Do you have problems that you want to get rid of? Venerable Hasapanna explains how your wanting to get rid of the problem creates additional suffering.
Venerable Hasapanna guides a meditation for about 30 minutes.
The Buddhist Society of Western Australia is honoured to guest speaker Professor Ajahn Dhammavihari give a Dhamma talk. Ajahn begins by talking about the Buddha’s first sermon. (13 June 2006).
Ajahn Brahm talks about how Buddhism can solve all sorts of problems in the world.
Most people who come to see Ajahn Brahm don't come to talk about Buddhism, they come to talk about all their problems and troubles in life. Oftentimes people ask themselves when they are suffering, "Why me?" In this talk, Ajahn Brahm offers an answer to this question.
Ajahn Brahm talks about his life as a forest monk in the jungles of Thailand.
Venerable Cunda encouraged us to "give ourselves a break". We carry the responsibilities in our daily lives very heavily, from new parents to business, and it affects both our physical and mental health. Our life styles come with a cost. From rushing around in our cars to trying to relax, we over do it all. We need to give ourselves a break. Relax, let it all go and just live in this moment. Leave the past where it is and not focus on a possible future that may never happen.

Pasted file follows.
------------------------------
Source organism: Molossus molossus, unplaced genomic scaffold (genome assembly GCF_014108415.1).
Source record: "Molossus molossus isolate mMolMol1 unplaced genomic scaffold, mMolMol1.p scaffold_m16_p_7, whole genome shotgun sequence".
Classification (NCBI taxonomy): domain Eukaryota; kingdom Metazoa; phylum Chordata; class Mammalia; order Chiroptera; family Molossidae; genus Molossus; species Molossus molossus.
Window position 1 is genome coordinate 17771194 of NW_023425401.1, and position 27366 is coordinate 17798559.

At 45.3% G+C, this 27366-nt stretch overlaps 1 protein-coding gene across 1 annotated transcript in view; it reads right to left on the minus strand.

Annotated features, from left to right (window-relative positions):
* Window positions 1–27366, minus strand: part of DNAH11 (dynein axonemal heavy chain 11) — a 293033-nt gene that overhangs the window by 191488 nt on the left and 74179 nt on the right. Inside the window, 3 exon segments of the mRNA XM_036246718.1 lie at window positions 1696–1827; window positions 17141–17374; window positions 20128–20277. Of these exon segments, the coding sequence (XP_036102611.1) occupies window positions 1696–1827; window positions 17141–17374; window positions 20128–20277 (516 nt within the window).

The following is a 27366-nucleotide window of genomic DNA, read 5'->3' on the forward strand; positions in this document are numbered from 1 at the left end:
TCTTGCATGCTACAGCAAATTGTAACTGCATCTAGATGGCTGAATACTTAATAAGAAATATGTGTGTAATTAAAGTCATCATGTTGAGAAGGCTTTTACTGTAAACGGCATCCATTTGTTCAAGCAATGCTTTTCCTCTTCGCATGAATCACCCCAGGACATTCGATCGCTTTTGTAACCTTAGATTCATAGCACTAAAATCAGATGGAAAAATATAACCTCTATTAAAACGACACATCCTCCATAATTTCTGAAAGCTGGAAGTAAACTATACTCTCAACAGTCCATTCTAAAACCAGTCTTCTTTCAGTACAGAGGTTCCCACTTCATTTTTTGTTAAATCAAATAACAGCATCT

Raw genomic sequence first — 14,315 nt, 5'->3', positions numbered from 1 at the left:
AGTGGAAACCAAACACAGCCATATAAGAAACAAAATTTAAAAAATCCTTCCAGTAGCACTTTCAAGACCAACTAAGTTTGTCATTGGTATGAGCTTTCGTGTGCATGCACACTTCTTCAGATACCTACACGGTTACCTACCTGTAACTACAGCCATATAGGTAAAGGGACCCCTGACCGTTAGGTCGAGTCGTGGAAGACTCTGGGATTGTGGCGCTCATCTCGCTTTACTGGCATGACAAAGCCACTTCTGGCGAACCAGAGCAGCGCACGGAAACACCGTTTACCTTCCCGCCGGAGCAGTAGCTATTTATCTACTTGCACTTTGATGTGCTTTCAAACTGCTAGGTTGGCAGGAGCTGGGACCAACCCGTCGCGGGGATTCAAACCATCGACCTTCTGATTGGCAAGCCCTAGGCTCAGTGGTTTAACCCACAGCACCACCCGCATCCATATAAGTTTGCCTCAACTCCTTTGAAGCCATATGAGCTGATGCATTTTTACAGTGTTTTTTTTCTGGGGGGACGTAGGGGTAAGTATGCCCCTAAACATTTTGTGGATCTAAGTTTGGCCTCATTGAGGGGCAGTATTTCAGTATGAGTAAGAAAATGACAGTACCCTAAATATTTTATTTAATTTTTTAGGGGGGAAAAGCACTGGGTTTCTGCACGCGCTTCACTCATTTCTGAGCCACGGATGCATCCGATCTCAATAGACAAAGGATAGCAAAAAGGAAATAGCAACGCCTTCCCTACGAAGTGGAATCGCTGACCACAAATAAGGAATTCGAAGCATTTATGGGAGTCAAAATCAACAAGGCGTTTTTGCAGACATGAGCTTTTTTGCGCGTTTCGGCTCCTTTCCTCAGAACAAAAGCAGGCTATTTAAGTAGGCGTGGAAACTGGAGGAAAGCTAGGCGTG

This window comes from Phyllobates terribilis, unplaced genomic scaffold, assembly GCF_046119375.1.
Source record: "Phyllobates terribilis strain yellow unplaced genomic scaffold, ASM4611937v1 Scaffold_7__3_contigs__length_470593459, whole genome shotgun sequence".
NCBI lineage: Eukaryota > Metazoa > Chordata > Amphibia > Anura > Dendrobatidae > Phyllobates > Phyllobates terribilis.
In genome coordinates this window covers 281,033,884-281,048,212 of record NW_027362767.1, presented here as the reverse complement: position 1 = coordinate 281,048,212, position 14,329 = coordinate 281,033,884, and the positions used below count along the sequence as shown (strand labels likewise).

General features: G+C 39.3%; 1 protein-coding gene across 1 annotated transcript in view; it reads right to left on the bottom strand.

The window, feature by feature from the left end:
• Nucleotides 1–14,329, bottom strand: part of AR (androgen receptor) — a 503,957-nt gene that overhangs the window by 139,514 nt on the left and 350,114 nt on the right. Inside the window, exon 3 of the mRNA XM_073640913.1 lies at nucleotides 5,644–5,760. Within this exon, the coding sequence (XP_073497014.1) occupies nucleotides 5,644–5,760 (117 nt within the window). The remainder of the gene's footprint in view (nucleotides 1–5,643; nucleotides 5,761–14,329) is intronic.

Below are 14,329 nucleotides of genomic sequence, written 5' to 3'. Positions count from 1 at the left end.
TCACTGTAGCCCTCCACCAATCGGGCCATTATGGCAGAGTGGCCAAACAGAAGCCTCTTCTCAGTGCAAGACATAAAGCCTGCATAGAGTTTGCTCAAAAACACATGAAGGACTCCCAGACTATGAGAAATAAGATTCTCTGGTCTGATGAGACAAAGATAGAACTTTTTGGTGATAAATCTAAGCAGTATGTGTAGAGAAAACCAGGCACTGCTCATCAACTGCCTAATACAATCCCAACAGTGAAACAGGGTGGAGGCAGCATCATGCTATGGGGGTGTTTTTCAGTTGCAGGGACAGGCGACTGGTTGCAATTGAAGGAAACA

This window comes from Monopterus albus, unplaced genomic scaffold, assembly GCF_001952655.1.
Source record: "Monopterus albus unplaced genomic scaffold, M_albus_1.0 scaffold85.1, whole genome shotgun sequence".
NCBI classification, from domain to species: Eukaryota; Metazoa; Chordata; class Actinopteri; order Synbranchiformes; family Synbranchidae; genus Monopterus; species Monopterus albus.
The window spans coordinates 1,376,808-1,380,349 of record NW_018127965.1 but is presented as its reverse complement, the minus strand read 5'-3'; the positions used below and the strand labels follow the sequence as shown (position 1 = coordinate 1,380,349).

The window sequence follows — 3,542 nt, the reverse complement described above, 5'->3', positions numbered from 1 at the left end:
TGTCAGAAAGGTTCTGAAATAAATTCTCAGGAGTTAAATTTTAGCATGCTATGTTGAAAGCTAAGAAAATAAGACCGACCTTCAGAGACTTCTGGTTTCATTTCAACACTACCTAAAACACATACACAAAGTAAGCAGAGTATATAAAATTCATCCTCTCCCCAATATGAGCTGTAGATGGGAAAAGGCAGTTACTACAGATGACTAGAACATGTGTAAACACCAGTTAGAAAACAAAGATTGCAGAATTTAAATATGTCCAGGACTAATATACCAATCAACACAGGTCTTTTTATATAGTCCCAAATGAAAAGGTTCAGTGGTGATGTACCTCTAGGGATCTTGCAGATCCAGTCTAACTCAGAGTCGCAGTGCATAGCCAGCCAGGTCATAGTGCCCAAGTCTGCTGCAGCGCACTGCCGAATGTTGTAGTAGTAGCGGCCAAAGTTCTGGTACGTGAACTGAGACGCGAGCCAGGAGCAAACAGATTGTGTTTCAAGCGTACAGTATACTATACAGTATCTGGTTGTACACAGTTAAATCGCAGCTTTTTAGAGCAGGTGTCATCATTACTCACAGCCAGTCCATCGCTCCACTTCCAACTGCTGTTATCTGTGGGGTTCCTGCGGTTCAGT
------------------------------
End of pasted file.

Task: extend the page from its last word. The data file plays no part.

Venerable Cunda led the group through a very relaxing body scan and breath meditation well suited to both beginners and experienced alike.
After meditation Venerable talked on the benefits of meditation. After we meditate we are more relaxed, more calm and physically relaxed. Venerable then opened to Q&A.
When you have ache or pain in meditation which adjusting your posture doesn’t solve, try to incorporate it into your meditation through awareness and caring for it.
Are you listening to what the other person is saying, or are you listening to what you think the other person is saying? Ajahn Brahm teaches us how to listen with wisdom and compassion.
Ajahn Brahm guides a meditation for about 30 minutes.
Ajahn Vayama starts by sharing a Jataka Tale about wisdom gone wrong, which explains how we can easily misunderstand the teachings when we don’t get the full story and this can cause things to go wrong. Ajahn discusses people’s misrepresentations, misperceptions and misunderstandings of the Buddhist teachings, as well as how to know whether our motivations and intentions are wholesome. Ajahn also talks about how in Buddhism we go with the flow of wisdom, truth, impermanence, unsatisfactoriness, non-self and changeability.
We apologise for the quality of this audio, but it does improve a bit. This Buddha Dhamma talk was given in 1999.
Ajahn Brahm talks about how wisdom stems not from thinking, but from the deep well of silence that comes from a mind still in meditation.
Given to an audience Buddhist Maha Vihara in 2012
Ajahn Brahm talks about the challenges of teaching Buddhism to modern audiences.
Given to an audience in Kota Kinabalu, Malaysia in 2014.